Music Review: New York Dolls show pulsates with energy
June 17, 2008 8:00 AM
David Johansen of The New York Dolls had a great time performing at the Three Rivers Arts Festival Sunday.
By Scott Mervis Pittsburgh Post-Gazette
Most Three Rivers Arts Festival concerts involve kicking back with a lemonade and a plate of something fried. That's not what the New York Dolls and their fans had in mind Sunday night.
From the moment the band hit the stage everyone was up, and what commenced was a loud, sloppy-good rock 'n' roll show that couldn't have been radically different than the ones played 35 years ago.
The reunited Dolls are two-fifths of the original band, because that's all that's left. Johnny Thunders, Arthur "Killer" Kane, Jerry Nolan, Billy Murcia -- RIP. That leaves singer David Johansen and guitarist Sylvain Sylvain with three ringers who need only play full-out and let Johansen do his thing.
The frontman is one of those rock 'n' roll world wonders -- 58, but looking 28 from 20 yards away. He prowled the stage like some woozy starlet in his skin-tight jeans, denim jacket and red scarf, barking out brash vocals and playing a mean blues harp. "I am so happy to be in your municipality," he said, but really, he seemed to be blissfully above it all.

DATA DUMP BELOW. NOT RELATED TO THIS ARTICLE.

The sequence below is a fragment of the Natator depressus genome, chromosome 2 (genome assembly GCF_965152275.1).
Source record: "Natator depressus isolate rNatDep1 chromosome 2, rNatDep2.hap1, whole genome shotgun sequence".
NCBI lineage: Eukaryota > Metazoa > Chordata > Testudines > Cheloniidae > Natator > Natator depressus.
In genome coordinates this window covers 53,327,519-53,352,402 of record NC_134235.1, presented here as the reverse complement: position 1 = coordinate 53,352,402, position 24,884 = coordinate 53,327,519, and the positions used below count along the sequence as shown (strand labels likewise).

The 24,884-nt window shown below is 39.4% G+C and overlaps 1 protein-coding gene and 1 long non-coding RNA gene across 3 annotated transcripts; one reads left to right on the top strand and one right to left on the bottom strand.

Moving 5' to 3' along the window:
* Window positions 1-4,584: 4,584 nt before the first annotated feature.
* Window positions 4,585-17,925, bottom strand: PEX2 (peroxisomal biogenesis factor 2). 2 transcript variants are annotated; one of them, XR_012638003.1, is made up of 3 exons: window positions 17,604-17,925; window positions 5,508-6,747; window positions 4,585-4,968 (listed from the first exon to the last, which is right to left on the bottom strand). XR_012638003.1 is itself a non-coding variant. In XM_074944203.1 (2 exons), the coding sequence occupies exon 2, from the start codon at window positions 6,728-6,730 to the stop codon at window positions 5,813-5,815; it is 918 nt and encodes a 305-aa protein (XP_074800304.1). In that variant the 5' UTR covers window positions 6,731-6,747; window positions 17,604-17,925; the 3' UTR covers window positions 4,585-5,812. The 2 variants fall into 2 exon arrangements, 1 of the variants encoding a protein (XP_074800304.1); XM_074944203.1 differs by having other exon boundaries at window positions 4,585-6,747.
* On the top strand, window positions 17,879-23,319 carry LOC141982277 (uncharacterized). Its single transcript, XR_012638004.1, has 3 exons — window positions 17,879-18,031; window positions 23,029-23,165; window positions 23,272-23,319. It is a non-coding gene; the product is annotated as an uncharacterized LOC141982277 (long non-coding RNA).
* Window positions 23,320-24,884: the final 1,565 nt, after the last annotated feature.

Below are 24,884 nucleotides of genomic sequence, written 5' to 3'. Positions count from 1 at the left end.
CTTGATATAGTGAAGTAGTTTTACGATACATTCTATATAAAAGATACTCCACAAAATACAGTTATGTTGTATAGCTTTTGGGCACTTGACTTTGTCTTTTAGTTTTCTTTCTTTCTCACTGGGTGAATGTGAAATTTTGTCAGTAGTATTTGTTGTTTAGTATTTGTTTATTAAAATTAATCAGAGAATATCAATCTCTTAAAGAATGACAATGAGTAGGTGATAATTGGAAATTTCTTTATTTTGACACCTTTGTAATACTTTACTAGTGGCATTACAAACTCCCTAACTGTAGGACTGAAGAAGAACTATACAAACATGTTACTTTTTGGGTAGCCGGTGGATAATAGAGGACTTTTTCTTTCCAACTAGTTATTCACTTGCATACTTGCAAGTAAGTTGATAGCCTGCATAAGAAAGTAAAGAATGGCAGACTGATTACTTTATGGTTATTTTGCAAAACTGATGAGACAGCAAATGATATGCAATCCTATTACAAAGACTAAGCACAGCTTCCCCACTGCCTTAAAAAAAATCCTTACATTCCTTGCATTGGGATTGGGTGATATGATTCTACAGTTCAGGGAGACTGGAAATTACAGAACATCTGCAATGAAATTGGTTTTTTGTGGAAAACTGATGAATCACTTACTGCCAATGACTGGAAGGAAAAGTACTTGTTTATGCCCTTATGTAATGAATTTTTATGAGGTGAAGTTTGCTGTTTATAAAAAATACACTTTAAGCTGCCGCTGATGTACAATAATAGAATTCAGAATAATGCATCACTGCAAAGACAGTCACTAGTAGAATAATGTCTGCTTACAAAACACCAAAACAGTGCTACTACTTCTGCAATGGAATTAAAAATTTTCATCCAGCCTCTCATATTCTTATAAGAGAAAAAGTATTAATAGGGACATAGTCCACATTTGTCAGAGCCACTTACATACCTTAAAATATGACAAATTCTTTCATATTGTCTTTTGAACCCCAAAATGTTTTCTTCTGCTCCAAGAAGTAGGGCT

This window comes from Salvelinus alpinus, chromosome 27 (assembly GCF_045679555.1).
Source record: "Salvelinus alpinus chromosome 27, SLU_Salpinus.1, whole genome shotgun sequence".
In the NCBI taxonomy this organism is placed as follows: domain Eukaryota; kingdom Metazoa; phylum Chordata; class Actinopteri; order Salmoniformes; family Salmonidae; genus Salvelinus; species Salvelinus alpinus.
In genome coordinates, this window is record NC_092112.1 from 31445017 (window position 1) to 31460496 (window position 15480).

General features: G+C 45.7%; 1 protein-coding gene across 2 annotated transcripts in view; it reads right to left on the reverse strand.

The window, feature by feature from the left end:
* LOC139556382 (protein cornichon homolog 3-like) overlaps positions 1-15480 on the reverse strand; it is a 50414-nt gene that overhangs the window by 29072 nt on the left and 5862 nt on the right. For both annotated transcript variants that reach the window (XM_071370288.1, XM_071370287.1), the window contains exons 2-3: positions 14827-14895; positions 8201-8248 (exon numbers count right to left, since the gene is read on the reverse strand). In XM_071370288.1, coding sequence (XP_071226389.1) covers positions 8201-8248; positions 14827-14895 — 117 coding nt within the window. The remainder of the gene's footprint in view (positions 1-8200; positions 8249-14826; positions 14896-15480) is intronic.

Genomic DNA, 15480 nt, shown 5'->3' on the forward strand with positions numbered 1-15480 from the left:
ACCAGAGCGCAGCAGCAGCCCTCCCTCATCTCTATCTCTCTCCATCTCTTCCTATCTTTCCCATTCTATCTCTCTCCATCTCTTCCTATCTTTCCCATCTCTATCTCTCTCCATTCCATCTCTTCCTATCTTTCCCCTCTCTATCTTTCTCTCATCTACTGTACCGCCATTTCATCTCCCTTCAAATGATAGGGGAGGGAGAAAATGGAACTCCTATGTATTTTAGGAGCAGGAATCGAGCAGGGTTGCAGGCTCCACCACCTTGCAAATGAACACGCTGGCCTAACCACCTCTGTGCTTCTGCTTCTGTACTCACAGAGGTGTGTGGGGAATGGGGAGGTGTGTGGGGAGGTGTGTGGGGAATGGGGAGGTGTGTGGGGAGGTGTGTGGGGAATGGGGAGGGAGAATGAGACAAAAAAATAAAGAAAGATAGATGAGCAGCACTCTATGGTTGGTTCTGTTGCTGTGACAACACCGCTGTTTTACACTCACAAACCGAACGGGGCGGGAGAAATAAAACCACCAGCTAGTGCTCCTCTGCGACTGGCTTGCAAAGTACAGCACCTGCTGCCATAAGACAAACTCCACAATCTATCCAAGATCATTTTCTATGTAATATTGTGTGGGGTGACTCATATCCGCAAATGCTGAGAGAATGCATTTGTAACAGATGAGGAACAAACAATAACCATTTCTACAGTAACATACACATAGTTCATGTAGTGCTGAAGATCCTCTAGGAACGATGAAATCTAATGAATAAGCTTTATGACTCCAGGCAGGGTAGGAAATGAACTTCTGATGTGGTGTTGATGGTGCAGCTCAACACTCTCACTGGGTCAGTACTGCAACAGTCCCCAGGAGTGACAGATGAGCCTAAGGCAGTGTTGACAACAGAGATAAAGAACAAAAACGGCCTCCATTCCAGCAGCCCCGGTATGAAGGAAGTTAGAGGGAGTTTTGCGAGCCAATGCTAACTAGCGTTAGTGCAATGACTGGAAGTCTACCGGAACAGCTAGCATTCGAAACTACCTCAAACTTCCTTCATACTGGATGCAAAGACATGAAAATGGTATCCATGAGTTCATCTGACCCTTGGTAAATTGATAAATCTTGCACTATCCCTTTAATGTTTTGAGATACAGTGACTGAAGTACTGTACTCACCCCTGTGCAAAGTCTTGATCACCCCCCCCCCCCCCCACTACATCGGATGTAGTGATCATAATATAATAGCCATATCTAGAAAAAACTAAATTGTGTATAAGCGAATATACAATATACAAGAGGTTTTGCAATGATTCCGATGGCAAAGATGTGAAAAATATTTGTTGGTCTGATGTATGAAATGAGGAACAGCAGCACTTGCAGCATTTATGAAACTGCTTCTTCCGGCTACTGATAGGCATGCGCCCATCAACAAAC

The Dolls opened with two songs from '74 -- "Babylon" and "Puss N Boots" -- fighting distortion in the sound system that only added to the crazy energy. Sylvain said it wouldn't be a nostalgia act, and he was right, as the Dolls played more than a half-dozen songs from the 2006 comeback album "Someday It Will Please Us to Remember Even This," none of them a great departure from the band's over-the-top glam-punk sound.
Of course, the old stuff generated the most excitement: Bo Diddley's "Pills," complete with killer harmonica solo; "Private World," with its Jim Morrison mid-section; first-album classics "Trash," "Looking for a Kiss" and "Personality Crisis"; and "Monkey Business," on which Johansen called for "woo-woos" from "even the winos in the back."
For one night, the gray-haired hipsters, the crusty punks, the hippies and young rockers got to party like it was East Village 1973.
Opening the show was The Takeover UK, playing a set of well-crafted, nicely harmonized power-pop that fell somewhere between the Beatles and the Strokes.